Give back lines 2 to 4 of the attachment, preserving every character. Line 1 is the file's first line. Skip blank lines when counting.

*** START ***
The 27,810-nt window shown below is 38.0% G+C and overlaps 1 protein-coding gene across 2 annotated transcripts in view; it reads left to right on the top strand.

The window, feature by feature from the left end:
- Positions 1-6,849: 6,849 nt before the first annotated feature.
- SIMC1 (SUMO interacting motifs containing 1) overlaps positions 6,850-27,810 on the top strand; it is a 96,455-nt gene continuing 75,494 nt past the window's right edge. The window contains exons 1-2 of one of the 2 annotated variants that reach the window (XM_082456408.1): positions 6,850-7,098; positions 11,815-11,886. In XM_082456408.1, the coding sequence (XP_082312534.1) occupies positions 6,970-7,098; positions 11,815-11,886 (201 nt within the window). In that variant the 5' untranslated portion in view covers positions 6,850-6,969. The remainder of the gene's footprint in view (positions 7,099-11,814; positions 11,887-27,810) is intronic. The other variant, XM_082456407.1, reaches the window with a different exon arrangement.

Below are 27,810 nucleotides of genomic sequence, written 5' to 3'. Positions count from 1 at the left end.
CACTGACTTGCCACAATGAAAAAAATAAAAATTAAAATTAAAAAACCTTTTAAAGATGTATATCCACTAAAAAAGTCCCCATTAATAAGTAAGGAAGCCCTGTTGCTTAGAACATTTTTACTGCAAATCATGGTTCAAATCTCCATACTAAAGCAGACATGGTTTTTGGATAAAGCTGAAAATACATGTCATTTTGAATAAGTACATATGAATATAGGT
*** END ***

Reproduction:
The window, feature by feature from the left end:
- Positions 1-6,849: 6,849 nt before the first annotated feature.
- SIMC1 (SUMO interacting motifs containing 1) overlaps positions 6,850-27,810 on the top strand; it is a 96,455-nt gene continuing 75,494 nt past the window's right edge. The window contains exons 1-2 of one of the 2 annotated variants that reach the window (XM_082456408.1): positions 6,850-7,098; positions 11,815-11,886. In XM_082456408.1, the coding sequence (XP_082312534.1) occupies positions 6,970-7,098; positions 11,815-11,886 (201 nt within the window). In that variant the 5' untranslated portion in view covers positions 6,850-6,969. The remainder of the gene's footprint in view (positions 7,099-11,814; positions 11,887-27,810) is intronic. The other variant, XM_082456407.1, reaches the window with a different exon arrangement.